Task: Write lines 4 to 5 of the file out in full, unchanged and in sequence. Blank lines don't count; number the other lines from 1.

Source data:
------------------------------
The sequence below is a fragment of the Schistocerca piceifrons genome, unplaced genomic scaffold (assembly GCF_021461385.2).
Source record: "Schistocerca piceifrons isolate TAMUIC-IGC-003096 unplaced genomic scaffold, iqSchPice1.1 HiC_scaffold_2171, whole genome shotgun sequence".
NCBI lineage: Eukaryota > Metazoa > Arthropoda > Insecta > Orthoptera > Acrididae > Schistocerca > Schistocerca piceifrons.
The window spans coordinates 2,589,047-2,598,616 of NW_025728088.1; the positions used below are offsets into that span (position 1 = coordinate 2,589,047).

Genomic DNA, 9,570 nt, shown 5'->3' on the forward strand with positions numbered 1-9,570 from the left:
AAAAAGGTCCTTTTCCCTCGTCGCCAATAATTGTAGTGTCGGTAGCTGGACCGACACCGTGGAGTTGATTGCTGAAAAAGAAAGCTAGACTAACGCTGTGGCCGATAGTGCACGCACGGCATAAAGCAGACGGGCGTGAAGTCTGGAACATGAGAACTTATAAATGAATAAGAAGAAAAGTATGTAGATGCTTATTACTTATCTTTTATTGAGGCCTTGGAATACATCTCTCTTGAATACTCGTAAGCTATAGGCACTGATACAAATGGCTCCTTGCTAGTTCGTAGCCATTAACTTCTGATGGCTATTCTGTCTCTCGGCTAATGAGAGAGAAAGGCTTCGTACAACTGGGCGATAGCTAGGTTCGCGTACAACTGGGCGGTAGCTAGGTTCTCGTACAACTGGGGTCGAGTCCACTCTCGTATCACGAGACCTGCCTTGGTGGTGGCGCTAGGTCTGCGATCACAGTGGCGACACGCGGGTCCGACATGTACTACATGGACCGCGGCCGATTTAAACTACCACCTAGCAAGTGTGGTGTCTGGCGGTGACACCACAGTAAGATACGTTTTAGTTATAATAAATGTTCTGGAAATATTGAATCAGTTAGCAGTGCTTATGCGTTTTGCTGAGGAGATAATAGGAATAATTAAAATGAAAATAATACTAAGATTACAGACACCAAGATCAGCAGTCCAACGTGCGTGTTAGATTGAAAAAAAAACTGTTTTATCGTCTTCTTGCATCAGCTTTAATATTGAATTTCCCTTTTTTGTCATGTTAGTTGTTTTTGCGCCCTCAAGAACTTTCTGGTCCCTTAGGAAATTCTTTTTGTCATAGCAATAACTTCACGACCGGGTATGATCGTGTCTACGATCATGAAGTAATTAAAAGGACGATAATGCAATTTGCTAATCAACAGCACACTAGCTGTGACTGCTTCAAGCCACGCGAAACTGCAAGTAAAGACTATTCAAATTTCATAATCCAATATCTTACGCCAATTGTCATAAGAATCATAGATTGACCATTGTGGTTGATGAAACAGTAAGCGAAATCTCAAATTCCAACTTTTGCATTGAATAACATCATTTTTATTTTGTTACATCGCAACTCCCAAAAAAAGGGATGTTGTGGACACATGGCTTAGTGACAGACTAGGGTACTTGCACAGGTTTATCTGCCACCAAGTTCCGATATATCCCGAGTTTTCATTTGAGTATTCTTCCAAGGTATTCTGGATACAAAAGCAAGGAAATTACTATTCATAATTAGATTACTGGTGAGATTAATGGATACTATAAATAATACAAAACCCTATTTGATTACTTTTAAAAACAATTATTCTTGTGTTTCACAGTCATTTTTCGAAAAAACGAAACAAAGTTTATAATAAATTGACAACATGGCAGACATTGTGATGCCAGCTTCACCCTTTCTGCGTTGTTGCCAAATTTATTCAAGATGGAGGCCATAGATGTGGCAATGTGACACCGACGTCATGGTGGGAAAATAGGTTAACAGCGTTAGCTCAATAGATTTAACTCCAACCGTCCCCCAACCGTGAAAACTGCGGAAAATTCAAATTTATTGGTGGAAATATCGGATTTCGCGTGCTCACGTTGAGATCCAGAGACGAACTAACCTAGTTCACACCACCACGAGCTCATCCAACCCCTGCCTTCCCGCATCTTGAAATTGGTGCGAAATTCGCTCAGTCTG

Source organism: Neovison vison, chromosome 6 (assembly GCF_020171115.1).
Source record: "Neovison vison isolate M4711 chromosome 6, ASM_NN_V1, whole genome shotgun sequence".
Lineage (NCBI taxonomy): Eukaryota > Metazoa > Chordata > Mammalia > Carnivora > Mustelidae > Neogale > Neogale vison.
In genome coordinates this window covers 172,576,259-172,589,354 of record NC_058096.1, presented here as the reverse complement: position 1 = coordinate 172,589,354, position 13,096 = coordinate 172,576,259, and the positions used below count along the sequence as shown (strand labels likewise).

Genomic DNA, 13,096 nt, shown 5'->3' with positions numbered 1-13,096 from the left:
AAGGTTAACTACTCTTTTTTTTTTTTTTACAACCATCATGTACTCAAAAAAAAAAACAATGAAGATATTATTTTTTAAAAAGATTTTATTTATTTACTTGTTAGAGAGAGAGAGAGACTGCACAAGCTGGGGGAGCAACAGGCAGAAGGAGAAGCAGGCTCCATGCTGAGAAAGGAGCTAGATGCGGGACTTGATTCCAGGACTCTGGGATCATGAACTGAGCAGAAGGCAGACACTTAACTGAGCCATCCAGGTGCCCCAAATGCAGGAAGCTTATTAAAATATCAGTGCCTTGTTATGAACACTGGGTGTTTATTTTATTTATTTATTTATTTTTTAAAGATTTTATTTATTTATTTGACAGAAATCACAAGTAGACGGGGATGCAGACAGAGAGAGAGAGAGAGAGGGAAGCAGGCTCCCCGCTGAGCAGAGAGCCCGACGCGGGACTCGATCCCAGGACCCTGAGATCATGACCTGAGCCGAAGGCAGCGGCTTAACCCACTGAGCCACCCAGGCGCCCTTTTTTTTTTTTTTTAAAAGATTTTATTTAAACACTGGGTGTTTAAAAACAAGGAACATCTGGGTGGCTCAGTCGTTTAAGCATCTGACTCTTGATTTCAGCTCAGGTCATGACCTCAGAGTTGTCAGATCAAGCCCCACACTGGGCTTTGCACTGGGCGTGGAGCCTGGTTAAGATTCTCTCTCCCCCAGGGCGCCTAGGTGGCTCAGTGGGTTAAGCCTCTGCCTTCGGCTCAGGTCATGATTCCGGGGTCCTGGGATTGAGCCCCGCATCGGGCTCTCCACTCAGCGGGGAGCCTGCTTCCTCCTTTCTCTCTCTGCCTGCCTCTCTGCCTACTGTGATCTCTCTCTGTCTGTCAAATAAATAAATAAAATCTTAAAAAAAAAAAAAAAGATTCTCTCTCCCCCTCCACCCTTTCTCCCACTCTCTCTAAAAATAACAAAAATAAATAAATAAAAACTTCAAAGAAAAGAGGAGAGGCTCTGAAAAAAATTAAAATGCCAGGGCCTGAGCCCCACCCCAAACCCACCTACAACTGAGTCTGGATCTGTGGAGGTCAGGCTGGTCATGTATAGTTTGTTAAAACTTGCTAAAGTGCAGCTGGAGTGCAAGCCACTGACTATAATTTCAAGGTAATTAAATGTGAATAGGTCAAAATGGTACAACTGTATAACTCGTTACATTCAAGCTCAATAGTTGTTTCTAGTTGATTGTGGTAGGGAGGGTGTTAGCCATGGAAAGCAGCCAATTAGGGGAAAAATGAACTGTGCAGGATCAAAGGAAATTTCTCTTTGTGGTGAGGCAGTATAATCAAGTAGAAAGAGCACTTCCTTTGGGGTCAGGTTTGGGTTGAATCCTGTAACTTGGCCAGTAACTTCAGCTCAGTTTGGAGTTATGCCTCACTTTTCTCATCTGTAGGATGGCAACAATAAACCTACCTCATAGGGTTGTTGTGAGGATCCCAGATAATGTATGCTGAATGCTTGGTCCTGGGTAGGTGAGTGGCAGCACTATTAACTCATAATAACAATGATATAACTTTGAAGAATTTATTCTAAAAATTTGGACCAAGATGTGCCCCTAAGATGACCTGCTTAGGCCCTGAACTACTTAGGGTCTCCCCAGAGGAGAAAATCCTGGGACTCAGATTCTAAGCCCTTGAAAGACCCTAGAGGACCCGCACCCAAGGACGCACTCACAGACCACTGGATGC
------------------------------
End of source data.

The window spans coordinates 2,589,047-2,598,616 of NW_025728088.1; the positions used below are offsets into that span (position 1 = coordinate 2,589,047).

Genomic DNA, 9,570 nt, shown 5'->3' on the forward strand with positions numbered 1-9,570 from the left: